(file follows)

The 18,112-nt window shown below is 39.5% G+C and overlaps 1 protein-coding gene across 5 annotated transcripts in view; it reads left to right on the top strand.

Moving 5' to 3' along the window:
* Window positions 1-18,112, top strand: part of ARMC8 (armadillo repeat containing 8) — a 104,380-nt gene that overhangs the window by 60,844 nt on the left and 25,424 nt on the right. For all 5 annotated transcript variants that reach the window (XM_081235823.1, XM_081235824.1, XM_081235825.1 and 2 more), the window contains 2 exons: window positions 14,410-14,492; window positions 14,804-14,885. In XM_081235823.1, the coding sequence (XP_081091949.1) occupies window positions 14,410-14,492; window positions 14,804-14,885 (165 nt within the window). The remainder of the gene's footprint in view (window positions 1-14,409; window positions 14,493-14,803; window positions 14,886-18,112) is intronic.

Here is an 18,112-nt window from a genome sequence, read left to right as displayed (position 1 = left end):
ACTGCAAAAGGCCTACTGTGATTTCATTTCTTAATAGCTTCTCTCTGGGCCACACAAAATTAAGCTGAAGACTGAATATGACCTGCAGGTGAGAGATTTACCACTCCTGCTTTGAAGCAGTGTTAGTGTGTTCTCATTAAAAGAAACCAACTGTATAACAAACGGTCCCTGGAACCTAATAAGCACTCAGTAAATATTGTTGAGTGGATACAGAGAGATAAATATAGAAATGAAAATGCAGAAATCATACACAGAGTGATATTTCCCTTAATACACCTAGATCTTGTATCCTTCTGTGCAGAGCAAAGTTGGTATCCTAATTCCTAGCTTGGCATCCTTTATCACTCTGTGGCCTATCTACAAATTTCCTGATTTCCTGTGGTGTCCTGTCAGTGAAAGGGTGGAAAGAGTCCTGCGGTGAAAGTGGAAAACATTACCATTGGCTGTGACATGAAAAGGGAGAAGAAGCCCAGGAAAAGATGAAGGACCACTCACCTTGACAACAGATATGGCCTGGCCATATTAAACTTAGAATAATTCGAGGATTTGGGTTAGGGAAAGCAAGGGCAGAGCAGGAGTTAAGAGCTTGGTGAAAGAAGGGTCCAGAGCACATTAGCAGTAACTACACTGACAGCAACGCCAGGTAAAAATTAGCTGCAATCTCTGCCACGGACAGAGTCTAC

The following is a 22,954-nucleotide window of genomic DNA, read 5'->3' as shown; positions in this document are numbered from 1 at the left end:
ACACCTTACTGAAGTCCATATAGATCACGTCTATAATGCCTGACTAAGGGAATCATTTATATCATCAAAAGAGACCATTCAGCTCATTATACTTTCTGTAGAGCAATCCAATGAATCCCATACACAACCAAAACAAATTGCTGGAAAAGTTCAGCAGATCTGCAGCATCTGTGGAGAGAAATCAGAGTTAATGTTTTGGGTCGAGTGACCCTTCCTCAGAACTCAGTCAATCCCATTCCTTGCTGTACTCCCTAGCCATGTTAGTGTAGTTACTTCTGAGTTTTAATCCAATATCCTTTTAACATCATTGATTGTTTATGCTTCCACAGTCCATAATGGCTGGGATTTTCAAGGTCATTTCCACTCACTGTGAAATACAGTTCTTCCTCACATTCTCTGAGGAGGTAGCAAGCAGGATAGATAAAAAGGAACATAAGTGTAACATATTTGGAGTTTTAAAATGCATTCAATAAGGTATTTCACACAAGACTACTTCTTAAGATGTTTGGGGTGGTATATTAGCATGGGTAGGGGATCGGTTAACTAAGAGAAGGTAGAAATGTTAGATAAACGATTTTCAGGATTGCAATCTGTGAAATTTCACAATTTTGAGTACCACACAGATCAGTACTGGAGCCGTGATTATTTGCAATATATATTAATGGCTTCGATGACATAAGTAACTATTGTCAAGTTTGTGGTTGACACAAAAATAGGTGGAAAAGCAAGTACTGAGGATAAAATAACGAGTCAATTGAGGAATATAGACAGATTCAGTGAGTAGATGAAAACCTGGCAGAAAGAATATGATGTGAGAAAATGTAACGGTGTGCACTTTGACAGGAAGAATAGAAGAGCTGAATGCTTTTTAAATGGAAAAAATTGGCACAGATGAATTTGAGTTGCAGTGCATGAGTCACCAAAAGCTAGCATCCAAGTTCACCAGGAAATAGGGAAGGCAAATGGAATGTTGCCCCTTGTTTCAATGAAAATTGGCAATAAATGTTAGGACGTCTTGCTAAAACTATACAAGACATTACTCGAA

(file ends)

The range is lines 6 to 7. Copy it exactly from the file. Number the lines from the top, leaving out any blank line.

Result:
The following is a 22,954-nucleotide window of genomic DNA, read 5'->3' as shown; positions in this document are numbered from 1 at the left end:
ACACCTTACTGAAGTCCATATAGATCACGTCTATAATGCCTGACTAAGGGAATCATTTATATCATCAAAAGAGACCATTCAGCTCATTATACTTTCTGTAGAGCAATCCAATGAATCCCATACACAACCAAAACAAATTGCTGGAAAAGTTCAGCAGATCTGCAGCATCTGTGGAGAGAAATCAGAGTTAATGTTTTGGGTCGAGTGACCCTTCCTCAGAACTCAGTCAATCCCATTCCTTGCTGTACTCCCTAGCCATGTTAGTGTAGTTACTTCTGAGTTTTAATCCAATATCCTTTTAACATCATTGATTGTTTATGCTTCCACAGTCCATAATGGCTGGGATTTTCAAGGTCATTTCCACTCACTGTGAAATACAGTTCTTCCTCACATTCTCTGAGGAGGTAGCAAGCAGGATAGATAAAAAGGAACATAAGTGTAACATATTTGGAGTTTTAAAATGCATTCAATAAGGTATTTCACACAAGACTACTTCTTAAGATGTTTGGGGTGGTATATTAGCATGGGTAGGGGATCGGTTAACTAAGAGAAGGTAGAAATGTTAGATAAACGATTTTCAGGATTGCAATCTGTGAAATTTCACAATTTTGAGTACCACACAGATCAGTACTGGAGCCGTGATTATTTGCAATATATATTAATGGCTTCGATGACATAAGTAACTATTGTCAAGTTTGTGGTTGACACAAAAATAGGTGGAAAAGCAAGTACTGAGGATAAAATAACGAGTCAATTGAGGAATATAGACAGATTCAGTGAGTAGATGAAAACCTGGCAGAAAGAATATGATGTGAGAAAATGTAACGGTGTGCACTTTGACAGGAAGAATAGAAGAGCTGAATGCTTTTTAAATGGAAAAAATTGGCACAGATGAATTTGAGTTGCAGTGCATGAGTCACCAAAAGCTAGCATCCAAGTTCACCAGGAAATAGGGAAGGCAAATGGAATGTTGCCCCTTGTTTCAATGAAAATTGGCAATAAATGTTAGGACGTCTTGCTAAAACTATACAAGACATTACTCGAA